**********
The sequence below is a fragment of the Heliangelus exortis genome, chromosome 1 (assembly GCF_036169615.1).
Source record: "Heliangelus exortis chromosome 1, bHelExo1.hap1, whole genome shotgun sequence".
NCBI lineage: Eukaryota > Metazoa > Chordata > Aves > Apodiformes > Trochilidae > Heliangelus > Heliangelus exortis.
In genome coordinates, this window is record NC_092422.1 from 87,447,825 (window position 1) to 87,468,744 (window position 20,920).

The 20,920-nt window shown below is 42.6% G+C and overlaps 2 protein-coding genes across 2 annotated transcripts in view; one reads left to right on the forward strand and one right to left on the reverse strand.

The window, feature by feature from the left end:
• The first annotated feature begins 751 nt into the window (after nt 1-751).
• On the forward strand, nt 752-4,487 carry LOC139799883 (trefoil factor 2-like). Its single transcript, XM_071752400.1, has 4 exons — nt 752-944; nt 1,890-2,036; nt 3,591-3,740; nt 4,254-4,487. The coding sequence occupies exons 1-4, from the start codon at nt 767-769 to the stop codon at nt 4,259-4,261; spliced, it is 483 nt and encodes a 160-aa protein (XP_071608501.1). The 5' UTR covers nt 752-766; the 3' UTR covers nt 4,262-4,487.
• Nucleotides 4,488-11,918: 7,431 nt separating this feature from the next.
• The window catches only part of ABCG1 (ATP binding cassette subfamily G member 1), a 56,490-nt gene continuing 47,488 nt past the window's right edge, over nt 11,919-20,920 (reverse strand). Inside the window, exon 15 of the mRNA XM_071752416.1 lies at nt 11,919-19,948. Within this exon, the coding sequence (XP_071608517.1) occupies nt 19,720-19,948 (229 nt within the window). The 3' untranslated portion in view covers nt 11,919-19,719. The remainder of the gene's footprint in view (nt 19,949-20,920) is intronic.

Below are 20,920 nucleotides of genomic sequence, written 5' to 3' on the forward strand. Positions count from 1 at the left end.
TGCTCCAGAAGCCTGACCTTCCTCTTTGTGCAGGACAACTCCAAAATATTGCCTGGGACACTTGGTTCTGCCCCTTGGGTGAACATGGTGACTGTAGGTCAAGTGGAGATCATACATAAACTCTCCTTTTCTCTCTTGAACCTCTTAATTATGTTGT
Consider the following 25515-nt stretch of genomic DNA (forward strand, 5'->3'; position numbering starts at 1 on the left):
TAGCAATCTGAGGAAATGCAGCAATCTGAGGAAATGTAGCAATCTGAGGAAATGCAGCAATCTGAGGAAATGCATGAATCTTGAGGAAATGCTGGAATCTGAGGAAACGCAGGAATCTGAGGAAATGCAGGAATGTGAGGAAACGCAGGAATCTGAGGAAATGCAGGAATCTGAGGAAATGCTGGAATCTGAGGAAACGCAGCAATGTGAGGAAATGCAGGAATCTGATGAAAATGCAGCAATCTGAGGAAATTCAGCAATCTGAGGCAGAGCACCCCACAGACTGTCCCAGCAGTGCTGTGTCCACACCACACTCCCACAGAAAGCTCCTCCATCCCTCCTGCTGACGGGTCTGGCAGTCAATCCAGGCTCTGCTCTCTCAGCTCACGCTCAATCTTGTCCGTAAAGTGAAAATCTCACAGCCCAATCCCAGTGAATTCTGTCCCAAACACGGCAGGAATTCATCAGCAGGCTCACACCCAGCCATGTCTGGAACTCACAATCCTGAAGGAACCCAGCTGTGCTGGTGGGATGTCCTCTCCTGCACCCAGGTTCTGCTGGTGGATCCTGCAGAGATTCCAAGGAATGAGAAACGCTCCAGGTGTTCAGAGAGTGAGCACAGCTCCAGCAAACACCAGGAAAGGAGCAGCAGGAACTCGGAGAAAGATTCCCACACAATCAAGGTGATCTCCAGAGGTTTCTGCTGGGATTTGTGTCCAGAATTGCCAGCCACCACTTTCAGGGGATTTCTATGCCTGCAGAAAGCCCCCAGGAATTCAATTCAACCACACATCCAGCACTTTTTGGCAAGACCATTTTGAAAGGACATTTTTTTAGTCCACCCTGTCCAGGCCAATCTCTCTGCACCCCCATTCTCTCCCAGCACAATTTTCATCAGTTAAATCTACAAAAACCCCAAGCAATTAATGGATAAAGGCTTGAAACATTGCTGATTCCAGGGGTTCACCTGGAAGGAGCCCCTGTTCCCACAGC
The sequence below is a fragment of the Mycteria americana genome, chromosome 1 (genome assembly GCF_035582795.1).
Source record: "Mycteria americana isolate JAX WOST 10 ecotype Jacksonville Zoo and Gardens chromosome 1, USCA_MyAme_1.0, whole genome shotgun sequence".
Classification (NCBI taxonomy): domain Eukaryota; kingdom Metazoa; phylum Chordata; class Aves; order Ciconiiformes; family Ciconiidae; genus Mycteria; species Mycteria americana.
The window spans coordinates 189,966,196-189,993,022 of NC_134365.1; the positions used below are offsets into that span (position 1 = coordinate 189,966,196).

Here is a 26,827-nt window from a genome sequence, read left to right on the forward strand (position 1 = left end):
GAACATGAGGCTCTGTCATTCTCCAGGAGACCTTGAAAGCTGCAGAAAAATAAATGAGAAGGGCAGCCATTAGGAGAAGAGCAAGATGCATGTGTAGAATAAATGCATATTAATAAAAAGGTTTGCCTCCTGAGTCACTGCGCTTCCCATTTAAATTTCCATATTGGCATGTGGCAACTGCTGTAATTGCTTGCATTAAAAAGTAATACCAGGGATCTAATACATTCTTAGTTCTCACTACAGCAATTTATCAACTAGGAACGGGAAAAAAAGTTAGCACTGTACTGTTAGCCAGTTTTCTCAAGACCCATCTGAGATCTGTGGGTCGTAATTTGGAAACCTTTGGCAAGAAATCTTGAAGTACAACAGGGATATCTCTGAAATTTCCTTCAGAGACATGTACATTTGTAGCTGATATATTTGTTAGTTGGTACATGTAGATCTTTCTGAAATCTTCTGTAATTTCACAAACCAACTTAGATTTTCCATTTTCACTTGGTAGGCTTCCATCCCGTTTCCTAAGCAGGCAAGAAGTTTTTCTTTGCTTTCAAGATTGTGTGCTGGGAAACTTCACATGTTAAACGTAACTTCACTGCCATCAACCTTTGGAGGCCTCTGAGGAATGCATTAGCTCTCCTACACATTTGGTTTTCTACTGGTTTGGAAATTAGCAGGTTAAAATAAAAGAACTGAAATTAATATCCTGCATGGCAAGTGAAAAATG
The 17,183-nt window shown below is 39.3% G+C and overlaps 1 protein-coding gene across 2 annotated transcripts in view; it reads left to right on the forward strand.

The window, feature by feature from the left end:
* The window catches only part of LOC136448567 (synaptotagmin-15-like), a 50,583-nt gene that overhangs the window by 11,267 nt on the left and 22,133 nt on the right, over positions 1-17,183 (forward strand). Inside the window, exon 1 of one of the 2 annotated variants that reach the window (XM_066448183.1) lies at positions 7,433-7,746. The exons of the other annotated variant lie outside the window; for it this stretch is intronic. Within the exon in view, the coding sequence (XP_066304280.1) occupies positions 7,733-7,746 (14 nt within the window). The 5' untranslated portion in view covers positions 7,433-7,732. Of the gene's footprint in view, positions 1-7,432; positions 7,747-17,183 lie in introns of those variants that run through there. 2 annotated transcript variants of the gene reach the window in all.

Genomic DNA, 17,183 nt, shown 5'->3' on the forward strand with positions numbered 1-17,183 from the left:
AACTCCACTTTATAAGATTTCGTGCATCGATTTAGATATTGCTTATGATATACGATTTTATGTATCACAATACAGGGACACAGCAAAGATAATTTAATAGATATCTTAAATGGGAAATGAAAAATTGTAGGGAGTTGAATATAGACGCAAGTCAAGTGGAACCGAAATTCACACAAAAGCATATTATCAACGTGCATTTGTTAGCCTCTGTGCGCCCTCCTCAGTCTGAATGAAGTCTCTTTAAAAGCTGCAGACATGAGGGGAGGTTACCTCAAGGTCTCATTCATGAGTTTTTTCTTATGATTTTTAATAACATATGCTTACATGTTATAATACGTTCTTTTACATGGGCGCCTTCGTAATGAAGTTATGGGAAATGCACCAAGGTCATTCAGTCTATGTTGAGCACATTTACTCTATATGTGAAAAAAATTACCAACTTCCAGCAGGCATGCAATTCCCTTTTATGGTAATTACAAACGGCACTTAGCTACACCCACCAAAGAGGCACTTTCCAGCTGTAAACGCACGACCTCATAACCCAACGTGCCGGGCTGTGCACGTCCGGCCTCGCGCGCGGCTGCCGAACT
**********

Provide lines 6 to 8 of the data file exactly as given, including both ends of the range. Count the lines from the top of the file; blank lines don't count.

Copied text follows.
The window, feature by feature from the left end:
• The first annotated feature begins 751 nt into the window (after nt 1-751).
• On the forward strand, nt 752-4,487 carry LOC139799883 (trefoil factor 2-like). Its single transcript, XM_071752400.1, has 4 exons — nt 752-944; nt 1,890-2,036; nt 3,591-3,740; nt 4,254-4,487. The coding sequence occupies exons 1-4, from the start codon at nt 767-769 to the stop codon at nt 4,259-4,261; spliced, it is 483 nt and encodes a 160-aa protein (XP_071608501.1). The 5' UTR covers nt 752-766; the 3' UTR covers nt 4,262-4,487.